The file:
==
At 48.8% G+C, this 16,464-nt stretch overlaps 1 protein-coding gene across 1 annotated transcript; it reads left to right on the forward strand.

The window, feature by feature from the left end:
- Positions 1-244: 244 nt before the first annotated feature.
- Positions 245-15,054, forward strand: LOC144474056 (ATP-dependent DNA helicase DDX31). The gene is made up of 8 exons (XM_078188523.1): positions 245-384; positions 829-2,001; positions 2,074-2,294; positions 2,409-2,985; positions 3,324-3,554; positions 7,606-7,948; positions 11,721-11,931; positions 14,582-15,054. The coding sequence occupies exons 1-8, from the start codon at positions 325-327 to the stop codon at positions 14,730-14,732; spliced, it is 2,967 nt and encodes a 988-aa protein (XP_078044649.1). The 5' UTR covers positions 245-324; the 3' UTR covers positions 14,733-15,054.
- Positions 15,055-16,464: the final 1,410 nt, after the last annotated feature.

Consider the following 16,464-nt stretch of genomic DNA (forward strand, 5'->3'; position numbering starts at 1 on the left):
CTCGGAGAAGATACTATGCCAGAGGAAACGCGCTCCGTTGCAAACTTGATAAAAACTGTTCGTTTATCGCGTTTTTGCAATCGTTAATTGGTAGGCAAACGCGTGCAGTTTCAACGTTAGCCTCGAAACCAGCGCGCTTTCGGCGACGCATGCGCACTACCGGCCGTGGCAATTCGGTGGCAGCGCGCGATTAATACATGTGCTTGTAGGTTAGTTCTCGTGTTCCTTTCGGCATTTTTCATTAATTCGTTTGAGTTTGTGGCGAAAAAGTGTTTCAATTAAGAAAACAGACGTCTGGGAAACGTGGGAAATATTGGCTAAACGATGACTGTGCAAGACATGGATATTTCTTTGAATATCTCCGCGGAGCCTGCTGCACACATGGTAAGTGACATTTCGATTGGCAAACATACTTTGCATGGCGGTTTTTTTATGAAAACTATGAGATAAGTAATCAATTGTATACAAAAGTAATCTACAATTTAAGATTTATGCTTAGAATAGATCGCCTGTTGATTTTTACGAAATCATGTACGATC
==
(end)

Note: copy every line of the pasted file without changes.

At 48.8% G+C, this 16,464-nt stretch overlaps 1 protein-coding gene across 1 annotated transcript; it reads left to right on the forward strand.

The window, feature by feature from the left end:
- Positions 1-244: 244 nt before the first annotated feature.
- Positions 245-15,054, forward strand: LOC144474056 (ATP-dependent DNA helicase DDX31). The gene is made up of 8 exons (XM_078188523.1): positions 245-384; positions 829-2,001; positions 2,074-2,294; positions 2,409-2,985; positions 3,324-3,554; positions 7,606-7,948; positions 11,721-11,931; positions 14,582-15,054. The coding sequence occupies exons 1-8, from the start codon at positions 325-327 to the stop codon at positions 14,730-14,732; spliced, it is 2,967 nt and encodes a 988-aa protein (XP_078044649.1). The 5' UTR covers positions 245-324; the 3' UTR covers positions 14,733-15,054.
- Positions 15,055-16,464: the final 1,410 nt, after the last annotated feature.

Consider the following 16,464-nt stretch of genomic DNA (forward strand, 5'->3'; position numbering starts at 1 on the left):
CTCGGAGAAGATACTATGCCAGAGGAAACGCGCTCCGTTGCAAACTTGATAAAAACTGTTCGTTTATCGCGTTTTTGCAATCGTTAATTGGTAGGCAAACGCGTGCAGTTTCAACGTTAGCCTCGAAACCAGCGCGCTTTCGGCGACGCATGCGCACTACCGGCCGTGGCAATTCGGTGGCAGCGCGCGATTAATACATGTGCTTGTAGGTTAGTTCTCGTGTTCCTTTCGGCATTTTTCATTAATTCGTTTGAGTTTGTGGCGAAAAAGTGTTTCAATTAAGAAAACAGACGTCTGGGAAACGTGGGAAATATTGGCTAAACGATGACTGTGCAAGACATGGATATTTCTTTGAATATCTCCGCGGAGCCTGCTGCACACATGGTAAGTGACATTTCGATTGGCAAACATACTTTGCATGGCGGTTTTTTTATGAAAACTATGAGATAAGTAATCAATTGTATACAAAAGTAATCTACAATTTAAGATTTATGCTTAGAATAGATCGCCTGTTGATTTTTACGAAATCATGTACGATC